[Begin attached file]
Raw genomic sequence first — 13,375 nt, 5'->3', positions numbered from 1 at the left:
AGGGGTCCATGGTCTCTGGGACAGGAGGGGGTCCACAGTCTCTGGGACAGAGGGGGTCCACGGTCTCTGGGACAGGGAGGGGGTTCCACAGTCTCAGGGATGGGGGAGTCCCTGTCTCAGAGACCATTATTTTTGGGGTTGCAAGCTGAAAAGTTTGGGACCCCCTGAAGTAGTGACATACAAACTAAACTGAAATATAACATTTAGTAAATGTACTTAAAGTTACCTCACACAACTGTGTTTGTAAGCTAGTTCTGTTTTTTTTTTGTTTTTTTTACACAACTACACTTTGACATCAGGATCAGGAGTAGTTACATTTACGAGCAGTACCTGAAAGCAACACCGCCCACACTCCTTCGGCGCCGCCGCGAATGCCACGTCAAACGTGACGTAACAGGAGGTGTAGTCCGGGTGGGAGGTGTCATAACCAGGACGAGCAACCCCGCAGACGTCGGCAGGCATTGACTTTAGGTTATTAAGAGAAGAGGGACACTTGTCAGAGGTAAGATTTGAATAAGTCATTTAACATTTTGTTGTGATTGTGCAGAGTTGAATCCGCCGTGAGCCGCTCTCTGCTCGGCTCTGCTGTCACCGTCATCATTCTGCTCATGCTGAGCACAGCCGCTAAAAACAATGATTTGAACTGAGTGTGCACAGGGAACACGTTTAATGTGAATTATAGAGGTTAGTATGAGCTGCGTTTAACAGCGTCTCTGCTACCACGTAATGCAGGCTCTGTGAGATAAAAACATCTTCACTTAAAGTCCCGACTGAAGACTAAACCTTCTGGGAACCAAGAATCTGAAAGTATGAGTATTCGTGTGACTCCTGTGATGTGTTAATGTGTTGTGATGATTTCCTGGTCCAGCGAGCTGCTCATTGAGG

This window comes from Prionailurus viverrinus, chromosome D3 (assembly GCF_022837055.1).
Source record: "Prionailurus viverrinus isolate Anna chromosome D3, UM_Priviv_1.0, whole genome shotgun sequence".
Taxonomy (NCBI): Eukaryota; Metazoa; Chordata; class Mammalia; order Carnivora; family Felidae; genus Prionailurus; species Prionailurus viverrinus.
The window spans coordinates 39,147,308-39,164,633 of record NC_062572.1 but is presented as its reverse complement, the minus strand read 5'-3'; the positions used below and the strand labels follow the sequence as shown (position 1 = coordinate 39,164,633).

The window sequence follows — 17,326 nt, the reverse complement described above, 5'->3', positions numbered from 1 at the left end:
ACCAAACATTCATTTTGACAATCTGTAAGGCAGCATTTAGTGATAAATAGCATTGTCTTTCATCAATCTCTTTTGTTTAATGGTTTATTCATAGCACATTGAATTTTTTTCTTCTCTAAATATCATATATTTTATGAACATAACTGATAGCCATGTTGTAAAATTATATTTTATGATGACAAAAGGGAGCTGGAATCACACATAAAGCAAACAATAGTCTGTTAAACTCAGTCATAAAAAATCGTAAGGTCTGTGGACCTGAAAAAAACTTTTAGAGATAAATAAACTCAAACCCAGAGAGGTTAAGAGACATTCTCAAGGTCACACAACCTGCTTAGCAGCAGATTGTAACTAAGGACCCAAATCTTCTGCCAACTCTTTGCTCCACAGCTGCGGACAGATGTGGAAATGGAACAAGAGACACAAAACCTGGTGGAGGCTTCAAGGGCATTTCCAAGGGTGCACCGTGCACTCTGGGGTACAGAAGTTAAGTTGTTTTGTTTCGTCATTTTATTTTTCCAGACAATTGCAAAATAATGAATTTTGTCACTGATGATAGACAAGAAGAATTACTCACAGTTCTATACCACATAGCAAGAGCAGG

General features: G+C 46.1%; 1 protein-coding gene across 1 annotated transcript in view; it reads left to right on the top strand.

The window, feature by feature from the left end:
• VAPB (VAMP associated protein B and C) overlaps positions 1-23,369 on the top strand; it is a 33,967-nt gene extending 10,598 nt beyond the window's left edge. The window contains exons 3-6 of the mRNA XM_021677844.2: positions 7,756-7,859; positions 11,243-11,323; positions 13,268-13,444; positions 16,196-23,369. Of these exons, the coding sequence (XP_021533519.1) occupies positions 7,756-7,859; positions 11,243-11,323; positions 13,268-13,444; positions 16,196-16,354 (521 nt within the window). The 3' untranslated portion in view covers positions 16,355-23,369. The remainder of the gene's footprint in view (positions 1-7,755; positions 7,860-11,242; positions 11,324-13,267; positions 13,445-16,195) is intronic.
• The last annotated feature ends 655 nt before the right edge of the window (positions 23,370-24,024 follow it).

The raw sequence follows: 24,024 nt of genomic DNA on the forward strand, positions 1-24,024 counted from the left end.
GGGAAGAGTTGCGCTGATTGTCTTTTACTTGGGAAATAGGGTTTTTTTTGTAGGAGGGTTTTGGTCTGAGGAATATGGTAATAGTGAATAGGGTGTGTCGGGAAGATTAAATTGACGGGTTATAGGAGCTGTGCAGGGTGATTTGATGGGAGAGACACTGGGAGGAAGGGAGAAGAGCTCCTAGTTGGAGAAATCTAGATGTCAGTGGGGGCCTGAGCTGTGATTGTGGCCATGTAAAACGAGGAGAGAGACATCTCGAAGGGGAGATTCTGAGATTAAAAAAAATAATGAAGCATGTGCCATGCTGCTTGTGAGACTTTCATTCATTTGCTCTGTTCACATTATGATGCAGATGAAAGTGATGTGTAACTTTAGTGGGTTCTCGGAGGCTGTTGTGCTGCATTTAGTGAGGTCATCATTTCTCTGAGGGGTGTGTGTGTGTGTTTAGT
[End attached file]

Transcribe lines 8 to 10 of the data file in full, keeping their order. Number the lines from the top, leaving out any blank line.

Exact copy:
ACCAAACATTCATTTTGACAATCTGTAAGGCAGCATTTAGTGATAAATAGCATTGTCTTTCATCAATCTCTTTTGTTTAATGGTTTATTCATAGCACATTGAATTTTTTTCTTCTCTAAATATCATATATTTTATGAACATAACTGATAGCCATGTTGTAAAATTATATTTTATGATGACAAAAGGGAGCTGGAATCACACATAAAGCAAACAATAGTCTGTTAAACTCAGTCATAAAAAATCGTAAGGTCTGTGGACCTGAAAAAAACTTTTAGAGATAAATAAACTCAAACCCAGAGAGGTTAAGAGACATTCTCAAGGTCACACAACCTGCTTAGCAGCAGATTGTAACTAAGGACCCAAATCTTCTGCCAACTCTTTGCTCCACAGCTGCGGACAGATGTGGAAATGGAACAAGAGACACAAAACCTGGTGGAGGCTTCAAGGGCATTTCCAAGGGTGCACCGTGCACTCTGGGGTACAGAAGTTAAGTTGTTTTGTTTCGTCATTTTATTTTTCCAGACAATTGCAAAATAATGAATTTTGTCACTGATGATAGACAAGAAGAATTACTCACAGTTCTATACCACATAGCAAGAGCAGG

General features: G+C 46.1%; 1 protein-coding gene across 1 annotated transcript in view; it reads left to right on the top strand.

The window, feature by feature from the left end: